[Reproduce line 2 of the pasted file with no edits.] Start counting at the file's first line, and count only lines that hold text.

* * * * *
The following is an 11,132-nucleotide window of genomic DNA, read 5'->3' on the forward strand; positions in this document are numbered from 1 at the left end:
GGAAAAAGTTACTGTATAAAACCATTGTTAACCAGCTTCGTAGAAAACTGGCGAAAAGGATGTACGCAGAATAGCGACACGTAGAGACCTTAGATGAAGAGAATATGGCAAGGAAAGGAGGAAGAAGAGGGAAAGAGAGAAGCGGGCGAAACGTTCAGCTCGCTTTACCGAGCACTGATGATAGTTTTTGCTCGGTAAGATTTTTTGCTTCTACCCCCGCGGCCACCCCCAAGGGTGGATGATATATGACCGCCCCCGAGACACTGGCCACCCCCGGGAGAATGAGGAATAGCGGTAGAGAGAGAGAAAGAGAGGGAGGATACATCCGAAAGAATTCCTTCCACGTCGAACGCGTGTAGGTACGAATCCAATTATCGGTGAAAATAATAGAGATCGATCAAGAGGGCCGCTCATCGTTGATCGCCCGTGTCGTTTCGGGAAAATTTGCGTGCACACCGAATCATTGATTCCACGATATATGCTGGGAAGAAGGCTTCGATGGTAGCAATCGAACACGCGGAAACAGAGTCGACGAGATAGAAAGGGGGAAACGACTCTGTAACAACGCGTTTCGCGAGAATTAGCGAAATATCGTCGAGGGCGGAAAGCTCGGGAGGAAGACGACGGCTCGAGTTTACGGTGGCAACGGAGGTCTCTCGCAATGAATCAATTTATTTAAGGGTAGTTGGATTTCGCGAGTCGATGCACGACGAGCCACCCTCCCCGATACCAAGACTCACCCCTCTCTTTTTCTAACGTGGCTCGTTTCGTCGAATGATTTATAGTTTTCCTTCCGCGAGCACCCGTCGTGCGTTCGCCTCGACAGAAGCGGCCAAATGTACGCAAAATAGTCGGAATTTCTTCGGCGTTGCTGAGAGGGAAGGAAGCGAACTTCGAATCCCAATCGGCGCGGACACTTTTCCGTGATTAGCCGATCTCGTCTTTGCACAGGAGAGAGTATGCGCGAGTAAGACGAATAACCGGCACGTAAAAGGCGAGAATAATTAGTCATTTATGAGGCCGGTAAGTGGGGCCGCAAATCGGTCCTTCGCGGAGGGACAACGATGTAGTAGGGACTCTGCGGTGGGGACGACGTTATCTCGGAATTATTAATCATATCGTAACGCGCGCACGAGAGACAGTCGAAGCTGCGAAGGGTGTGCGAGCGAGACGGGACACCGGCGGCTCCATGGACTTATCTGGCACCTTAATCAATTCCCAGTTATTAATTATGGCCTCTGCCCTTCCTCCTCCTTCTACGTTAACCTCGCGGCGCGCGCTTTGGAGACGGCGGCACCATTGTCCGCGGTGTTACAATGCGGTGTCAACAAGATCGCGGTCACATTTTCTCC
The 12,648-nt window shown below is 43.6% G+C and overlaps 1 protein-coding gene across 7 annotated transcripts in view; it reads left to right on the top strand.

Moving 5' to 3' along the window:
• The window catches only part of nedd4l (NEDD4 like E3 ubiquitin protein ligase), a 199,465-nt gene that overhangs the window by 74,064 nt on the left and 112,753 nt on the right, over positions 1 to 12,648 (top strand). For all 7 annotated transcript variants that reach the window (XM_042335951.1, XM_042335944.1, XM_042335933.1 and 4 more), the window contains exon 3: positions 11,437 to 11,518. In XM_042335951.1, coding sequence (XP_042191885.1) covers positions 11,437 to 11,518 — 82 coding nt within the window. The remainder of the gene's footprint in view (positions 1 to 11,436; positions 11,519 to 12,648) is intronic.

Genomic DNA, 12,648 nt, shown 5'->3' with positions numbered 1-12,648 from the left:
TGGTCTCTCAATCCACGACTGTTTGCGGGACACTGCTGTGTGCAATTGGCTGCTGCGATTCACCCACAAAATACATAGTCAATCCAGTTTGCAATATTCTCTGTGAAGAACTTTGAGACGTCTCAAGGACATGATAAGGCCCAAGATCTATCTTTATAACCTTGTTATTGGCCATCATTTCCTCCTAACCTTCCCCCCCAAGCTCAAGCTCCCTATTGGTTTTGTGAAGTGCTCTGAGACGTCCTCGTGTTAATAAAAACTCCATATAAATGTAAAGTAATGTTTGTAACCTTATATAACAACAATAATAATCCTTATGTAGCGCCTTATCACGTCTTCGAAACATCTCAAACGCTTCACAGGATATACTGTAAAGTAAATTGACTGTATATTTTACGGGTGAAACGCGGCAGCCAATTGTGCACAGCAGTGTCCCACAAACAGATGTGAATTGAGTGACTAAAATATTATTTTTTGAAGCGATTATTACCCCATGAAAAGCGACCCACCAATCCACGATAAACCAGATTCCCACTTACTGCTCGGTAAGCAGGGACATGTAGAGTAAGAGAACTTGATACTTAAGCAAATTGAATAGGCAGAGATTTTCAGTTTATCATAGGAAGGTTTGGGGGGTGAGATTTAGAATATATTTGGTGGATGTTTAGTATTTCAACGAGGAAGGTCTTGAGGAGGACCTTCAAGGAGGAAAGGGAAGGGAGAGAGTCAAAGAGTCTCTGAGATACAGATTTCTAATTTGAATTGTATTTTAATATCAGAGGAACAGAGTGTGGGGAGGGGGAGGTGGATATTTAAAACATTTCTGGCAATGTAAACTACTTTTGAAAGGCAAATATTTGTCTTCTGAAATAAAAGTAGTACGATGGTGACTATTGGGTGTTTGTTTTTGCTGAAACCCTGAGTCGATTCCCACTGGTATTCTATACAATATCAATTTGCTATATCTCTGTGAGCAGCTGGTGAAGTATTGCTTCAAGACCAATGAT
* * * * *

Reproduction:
GGAAAAAGTTACTGTATAAAACCATTGTTAACCAGCTTCGTAGAAAACTGGCGAAAAGGATGTACGCAGAATAGCGACACGTAGAGACCTTAGATGAAGAGAATATGGCAAGGAAAGGAGGAAGAAGAGGGAAAGAGAGAAGCGGGCGAAACGTTCAGCTCGCTTTACCGAGCACTGATGATAGTTTTTGCTCGGTAAGATTTTTTGCTTCTACCCCCGCGGCCACCCCCAAGGGTGGATGATATATGACCGCCCCCGAGACACTGGCCACCCCCGGGAGAATGAGGAATAGCGGTAGAGAGAGAGAAAGAGAGGGAGGATACATCCGAAAGAATTCCTTCCACGTCGAACGCGTGTAGGTACGAATCCAATTATCGGTGAAAATAATAGAGATCGATCAAGAGGGCCGCTCATCGTTGATCGCCCGTGTCGTTTCGGGAAAATTTGCGTGCACACCGAATCATTGATTCCACGATATATGCTGGGAAGAAGGCTTCGATGGTAGCAATCGAACACGCGGAAACAGAGTCGACGAGATAGAAAGGGGGAAACGACTCTGTAACAACGCGTTTCGCGAGAATTAGCGAAATATCGTCGAGGGCGGAAAGCTCGGGAGGAAGACGACGGCTCGAGTTTACGGTGGCAACGGAGGTCTCTCGCAATGAATCAATTTATTTAAGGGTAGTTGGATTTCGCGAGTCGATGCACGACGAGCCACCCTCCCCGATACCAAGACTCACCCCTCTCTTTTTCTAACGTGGCTCGTTTCGTCGAATGATTTATAGTTTTCCTTCCGCGAGCACCCGTCGTGCGTTCGCCTCGACAGAAGCGGCCAAATGTACGCAAAATAGTCGGAATTTCTTCGGCGTTGCTGAGAGGGAAGGAAGCGAACTTCGAATCCCAATCGGCGCGGACACTTTTCCGTGATTAGCCGATCTCGTCTTTGCACAGGAGAGAGTATGCGCGAGTAAGACGAATAACCGGCACGTAAAAGGCGAGAATAATTAGTCATTTATGAGGCCGGTAAGTGGGGCCGCAAATCGGTCCTTCGCGGAGGGACAACGATGTAGTAGGGACTCTGCGGTGGGGACGACGTTATCTCGGAATTATTAATCATATCGTAACGCGCGCACGAGAGACAGTCGAAGCTGCGAAGGGTGTGCGAGCGAGACGGGACACCGGCGGCTCCATGGACTTATCTGGCACCTTAATCAATTCCCAGTTATTAATTATGGCCTCTGCCCTTCCTCCTCCTTCTACGTTAACCTCGCGGCGCGCGCTTTGGAGACGGCGGCACCATTGTCCGCGGTGTTACAATGCGGTGTCAACAAGATCGCGGTCACATTTTCTCC